“I try to stay from the deep end because that’s when they start – there are no fouls in pool basketball, you know what I mean?” center Nick Buchanan said. “So, grabbing and dunking, [I] try to stay away from all of that. I try to stay in the shallow area where I belong.

“I’m out there running the show like Magic Johnson at point guard. I wasn’t trying to get too into the deep end too much because we have some tall guys on the O-Line, and I’m one of the shorter guys. So, I stay in the shallow [end] and dish and pass the ball, throw alley-oops, stuff like that.”

Fortunately, there have been no reports of pool-related injuries. Well, anything significant anyway.

“You’ve seen Bleich bust his nose and was bleeding, but it’s all fun,” Delance said. “We’re competitive guys, so we’re having fun, but that just brings us a whole lot closer in terms of having trust within each other as a unit.”

Delance said he took part in pool fighting a few times, and he agrees that Heggie is the champion.

“Heggie is a tough guy,” he said. “It doesn’t matter what he’s got going on. He could have three different injuries on his body, but he’s still going to find a way to get it done. Fighting, tussling or arm wrestling, he’s going to find a way.”

He has a dream matchup he would like to see some day.

“I like big guys, so I’m going to try [Tederrell] Slaton and Bleich and see who comes out because they’re both competitive, and Bleich, he has so much more in him that he don’t even know,” he said. “So, when you see him do it, you know, it shocks you. And Slaton’s a guy who’s big and he’s athletic. Like, you can pretty much tell him to do anything, and he can do it.”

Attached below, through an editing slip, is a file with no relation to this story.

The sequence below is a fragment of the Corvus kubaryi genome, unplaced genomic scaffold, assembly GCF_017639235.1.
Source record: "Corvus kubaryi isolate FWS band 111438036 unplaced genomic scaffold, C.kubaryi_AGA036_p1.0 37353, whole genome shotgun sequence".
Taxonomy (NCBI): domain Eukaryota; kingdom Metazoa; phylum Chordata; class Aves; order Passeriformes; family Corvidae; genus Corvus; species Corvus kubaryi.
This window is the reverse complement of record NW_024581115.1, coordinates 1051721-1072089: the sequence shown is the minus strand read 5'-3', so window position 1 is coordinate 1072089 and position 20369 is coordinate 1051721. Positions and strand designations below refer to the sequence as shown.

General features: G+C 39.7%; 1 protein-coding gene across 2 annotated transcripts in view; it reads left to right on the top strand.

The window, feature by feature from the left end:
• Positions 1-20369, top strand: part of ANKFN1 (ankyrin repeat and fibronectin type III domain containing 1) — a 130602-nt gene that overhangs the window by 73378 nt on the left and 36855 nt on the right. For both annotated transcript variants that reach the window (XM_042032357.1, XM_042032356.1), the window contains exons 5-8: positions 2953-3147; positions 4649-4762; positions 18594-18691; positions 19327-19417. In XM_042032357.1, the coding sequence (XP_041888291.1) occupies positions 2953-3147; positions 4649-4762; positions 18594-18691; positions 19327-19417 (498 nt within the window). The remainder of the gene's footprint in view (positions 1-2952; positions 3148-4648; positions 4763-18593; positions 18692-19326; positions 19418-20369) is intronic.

It wasn’t all games and nonsense over the summer. Buchanan said they stayed about 10-15 minutes after every workout and put in some extra work. They watched film together and attacked everything with intensity. He described it as “one of the hardest-working off-seasons of any of the units.”

The linemen said the pool hangouts and the extra time they put in after workouts built more chemistry and friendship and will have a positive impact on the group’s performance this season.

“It has helped a lot because we are not really nervous about messing up, screwing up because we know what we are doing,” left tackle Stone Forsythe said. “We can just go out there and have some fun and just get better.”

Buchanan said pool basketball was a fun way for guys to get to know each other outside of who they are as football players.

“Anytime you’re going out there, just having fun with the guys, it’s a bonding moment,” he said. “You get to learn more about people. You get to have fun with kids. Switch up the teams and we do older guys versus younger guys, people from South Florida versus everywhere else. It’s just a different way to learn about guys, talk to them and have fun with them.”

Some fans probably view the pool antics as childish fun with a risk of serious injury, but UF’s offensive linemen believe it is a necessary step in building a dominant unit.

“We get close as a group, it makes you want to go out there on Saturdays and play harder for the guy to the left and the guy to the right,” Heggie said. “I think it’s really important to grow that bond.”